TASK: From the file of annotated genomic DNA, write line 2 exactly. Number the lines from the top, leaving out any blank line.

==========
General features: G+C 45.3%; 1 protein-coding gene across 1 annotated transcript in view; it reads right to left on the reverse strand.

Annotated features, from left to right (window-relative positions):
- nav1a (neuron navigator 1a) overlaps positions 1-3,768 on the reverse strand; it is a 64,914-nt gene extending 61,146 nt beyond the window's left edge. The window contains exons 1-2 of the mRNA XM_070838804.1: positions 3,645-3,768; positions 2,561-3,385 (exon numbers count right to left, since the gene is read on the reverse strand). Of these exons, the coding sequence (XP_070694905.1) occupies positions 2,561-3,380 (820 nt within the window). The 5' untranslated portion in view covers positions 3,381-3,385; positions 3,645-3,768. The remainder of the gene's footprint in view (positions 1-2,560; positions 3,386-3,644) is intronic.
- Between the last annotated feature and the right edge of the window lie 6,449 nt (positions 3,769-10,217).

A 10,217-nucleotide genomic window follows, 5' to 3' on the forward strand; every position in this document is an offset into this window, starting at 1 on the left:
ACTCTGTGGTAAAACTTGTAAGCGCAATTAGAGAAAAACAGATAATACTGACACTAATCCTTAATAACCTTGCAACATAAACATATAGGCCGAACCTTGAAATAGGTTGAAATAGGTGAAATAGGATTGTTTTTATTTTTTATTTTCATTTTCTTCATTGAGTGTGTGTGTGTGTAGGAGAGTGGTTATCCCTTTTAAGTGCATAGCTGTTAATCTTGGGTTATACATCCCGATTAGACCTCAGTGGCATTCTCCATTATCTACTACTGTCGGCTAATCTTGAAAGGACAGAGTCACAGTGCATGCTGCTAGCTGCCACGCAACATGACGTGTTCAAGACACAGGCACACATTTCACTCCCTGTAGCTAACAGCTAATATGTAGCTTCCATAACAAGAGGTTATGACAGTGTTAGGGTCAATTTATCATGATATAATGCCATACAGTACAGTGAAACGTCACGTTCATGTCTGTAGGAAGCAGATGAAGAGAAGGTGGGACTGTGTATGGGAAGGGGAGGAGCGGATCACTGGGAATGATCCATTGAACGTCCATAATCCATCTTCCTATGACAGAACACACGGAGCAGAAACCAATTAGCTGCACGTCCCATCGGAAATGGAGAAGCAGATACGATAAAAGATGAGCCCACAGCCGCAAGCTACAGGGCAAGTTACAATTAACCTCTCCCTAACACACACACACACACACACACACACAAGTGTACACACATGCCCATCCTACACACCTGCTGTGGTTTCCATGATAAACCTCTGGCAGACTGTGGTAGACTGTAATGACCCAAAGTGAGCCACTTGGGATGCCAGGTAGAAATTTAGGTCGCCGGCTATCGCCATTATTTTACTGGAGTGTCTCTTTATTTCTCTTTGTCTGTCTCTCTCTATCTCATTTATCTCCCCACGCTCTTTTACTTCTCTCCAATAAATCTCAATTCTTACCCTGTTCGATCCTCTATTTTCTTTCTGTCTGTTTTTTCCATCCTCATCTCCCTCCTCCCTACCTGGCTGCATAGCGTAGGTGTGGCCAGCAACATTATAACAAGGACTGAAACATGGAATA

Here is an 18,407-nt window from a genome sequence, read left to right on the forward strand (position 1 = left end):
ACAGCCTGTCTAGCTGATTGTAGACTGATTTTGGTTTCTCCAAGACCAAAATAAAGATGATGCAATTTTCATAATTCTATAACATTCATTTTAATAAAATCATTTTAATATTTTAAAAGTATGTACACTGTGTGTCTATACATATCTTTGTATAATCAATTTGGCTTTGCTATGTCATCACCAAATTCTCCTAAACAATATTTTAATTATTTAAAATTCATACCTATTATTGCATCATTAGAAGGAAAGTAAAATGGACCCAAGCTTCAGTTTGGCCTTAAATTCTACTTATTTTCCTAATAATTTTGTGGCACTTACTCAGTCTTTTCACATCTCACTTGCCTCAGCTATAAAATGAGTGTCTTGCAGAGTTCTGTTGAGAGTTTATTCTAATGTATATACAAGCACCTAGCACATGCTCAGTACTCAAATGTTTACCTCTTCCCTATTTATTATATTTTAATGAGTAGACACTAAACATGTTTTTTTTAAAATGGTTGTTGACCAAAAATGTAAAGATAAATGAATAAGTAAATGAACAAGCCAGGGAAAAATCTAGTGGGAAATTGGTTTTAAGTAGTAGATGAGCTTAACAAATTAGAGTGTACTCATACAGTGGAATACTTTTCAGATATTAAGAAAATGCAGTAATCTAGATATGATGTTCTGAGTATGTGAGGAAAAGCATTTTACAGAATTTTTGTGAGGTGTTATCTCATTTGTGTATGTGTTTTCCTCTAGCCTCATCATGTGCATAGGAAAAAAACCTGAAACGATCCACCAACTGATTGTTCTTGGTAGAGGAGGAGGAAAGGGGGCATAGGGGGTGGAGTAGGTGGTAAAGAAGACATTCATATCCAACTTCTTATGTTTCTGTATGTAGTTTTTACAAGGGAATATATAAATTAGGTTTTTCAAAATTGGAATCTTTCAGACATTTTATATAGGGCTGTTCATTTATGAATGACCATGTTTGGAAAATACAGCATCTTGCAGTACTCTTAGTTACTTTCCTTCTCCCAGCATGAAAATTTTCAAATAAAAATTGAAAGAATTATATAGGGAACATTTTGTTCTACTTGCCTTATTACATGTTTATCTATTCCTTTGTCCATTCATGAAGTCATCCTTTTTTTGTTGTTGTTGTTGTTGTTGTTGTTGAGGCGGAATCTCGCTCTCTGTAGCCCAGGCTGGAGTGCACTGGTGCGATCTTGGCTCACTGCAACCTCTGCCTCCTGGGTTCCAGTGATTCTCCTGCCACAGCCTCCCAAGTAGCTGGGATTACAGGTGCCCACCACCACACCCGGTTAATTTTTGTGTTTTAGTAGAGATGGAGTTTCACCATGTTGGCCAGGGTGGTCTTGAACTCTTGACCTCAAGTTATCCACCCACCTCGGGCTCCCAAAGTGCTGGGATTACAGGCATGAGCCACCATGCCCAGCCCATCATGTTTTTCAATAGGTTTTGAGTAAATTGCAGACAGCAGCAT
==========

Annotated features, from left to right (window-relative positions):